United States Federal Courts Celebrate Pride Month

Since 1999, when a presidential proclamation cited June as Pride Month, Americans have recounted and recognized the struggles and achievements of a community striving for equality and inclusion. Many consider the Stonewall Uprising that made the news on June 28, 1969, as the tipping point in the rights movement that has impacted lesbian, gay, bisexual, transgender and queer individuals and their communities as well as the broader society.

Learn about the federal judge who led the way for others in the judiciary.


"Sexual orientation and gender identity/expression are important aspects of a young person’s identity. Understanding and expressing sexual orientation and gender and developing related identities are typical development tasks that vary across children and youth. For example, some youth may be unsure of their sexual orientation, whereas others have been clear about it since childhood and have expressed it since a young age.1 Expressing and exploring gender identity and roles is a part of normal development. 2 The process of understanding and expressing one’s sexual orientation and gender identity is unique to each individual. It is not a one-time event and personal, cultural, and social factors may influence how one expresses their sexual orientation and gender identity.3" Learn more

pride.jpgThe Gay Rights Movement

"The gay rights movement in the United States has seen huge progress in the last century, and especially the last two decades. Laws prohibiting homosexual activity have been struck down; lesbian, gay, bisexual and transgender individuals can now serve openly in the military. And same-sex couples can now legally get married and adopt children in all 50 states. But it has been a long and bumpy road for gay rights proponents, who are still advocating for employment, housing and transgender rights." Learn more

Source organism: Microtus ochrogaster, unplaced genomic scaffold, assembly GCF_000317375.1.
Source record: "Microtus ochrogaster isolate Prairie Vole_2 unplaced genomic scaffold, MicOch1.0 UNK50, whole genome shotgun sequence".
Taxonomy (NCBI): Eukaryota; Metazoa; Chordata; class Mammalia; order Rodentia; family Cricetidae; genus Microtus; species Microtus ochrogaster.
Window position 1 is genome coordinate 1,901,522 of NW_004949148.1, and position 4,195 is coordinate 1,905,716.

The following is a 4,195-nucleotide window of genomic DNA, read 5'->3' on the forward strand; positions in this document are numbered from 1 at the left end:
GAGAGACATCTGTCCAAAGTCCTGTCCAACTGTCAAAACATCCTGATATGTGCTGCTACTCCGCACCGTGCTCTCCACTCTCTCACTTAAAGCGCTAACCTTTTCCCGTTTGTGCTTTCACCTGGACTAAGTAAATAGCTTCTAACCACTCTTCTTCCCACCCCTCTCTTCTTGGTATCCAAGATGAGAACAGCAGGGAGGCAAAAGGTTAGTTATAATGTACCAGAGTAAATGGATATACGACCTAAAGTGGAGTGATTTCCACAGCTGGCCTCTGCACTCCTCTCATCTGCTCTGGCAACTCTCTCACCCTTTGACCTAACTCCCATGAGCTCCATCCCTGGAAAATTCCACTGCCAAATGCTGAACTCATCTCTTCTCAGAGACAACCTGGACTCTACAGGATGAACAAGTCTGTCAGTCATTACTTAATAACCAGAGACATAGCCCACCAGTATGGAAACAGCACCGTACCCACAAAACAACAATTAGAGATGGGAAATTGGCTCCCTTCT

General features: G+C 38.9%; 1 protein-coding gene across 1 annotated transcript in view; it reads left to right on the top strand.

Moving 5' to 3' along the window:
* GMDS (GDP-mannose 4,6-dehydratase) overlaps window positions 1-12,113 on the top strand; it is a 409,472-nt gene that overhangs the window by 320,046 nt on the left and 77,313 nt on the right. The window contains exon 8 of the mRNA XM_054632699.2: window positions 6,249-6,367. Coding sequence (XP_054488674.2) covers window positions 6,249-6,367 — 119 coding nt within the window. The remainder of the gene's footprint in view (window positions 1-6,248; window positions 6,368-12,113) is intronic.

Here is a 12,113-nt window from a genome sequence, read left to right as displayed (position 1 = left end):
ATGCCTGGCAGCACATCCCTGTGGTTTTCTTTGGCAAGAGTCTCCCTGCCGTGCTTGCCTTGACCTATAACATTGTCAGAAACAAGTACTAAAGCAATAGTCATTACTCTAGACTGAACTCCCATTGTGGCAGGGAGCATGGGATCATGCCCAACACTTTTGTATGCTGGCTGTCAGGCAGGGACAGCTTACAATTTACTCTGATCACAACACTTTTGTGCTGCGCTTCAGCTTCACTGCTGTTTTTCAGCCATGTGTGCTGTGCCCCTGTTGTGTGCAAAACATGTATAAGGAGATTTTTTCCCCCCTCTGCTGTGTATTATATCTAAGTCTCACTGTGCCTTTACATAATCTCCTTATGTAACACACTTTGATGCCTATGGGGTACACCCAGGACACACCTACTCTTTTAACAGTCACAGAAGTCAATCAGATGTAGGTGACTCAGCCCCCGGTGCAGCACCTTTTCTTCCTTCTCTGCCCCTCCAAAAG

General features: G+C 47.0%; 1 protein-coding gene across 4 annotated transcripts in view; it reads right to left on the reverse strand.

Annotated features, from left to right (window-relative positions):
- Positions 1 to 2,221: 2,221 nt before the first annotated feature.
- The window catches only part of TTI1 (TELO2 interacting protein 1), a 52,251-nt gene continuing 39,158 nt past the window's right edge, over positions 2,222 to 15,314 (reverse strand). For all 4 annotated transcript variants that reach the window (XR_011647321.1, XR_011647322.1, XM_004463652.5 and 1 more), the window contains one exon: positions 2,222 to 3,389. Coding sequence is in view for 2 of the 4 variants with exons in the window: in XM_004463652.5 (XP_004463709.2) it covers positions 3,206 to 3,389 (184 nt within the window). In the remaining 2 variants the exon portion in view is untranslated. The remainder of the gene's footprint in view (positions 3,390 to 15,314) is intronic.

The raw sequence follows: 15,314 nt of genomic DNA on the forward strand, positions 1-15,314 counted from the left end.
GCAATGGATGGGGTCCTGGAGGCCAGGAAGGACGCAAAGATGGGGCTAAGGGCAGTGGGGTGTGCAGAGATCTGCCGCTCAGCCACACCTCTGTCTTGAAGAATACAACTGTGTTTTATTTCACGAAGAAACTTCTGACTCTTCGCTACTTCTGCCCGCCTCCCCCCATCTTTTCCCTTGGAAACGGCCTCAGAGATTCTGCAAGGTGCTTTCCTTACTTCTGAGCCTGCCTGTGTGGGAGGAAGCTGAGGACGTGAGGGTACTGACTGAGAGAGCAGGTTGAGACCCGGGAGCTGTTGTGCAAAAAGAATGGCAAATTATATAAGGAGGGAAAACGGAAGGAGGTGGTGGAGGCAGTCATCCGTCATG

The Stonewall Riots (1969)

"The Stonewall Riots, also called the Stonewall Uprising, began in the early hours of June 28, 1969 when New York City police raided the Stonewall Inn, a gay club located in Greenwich Village in New York City. The raid sparked a riot among bar patrons and neighborhood residents as police roughly hauled employees and patrons out of the bar, leading to six days of protests and violent clashes with law enforcement outside the bar on Christopher Street, in neighboring streets and in nearby Christopher Park. The Stonewall Riots served as a catalyst for the gay rights movement in the United States and around the world."

AIDS Crisis Timeline

"In the late 1970's and early 1980's, a virus that had previously appeared sporadically around the world began to spread throughout the United States. Originally identified as a “gay disease” because gay men were one of the primary groups afflicted, HIV and the syndrome it causes, Acquired Immune Deficiency Syndrome, were unknown in 1981 but had become household terms and the number one threat to public health by the late 1980's. ...HIV/AIDS activists, medical professionals, artists and a number of people with AIDS who went public with their diagnoses despite the stigma surrounding the disease eventually spurred a massive response from the U.S. government and the international health community." Read more


Becoming Gay: The Formation and Meaning of LGBTQ Political Identity
Gay Liberation Movement New Mexico; New Mexico Archives Online
Honesty, Privacy and Shame: When Gay People Talk About Other Gay People to Nongay People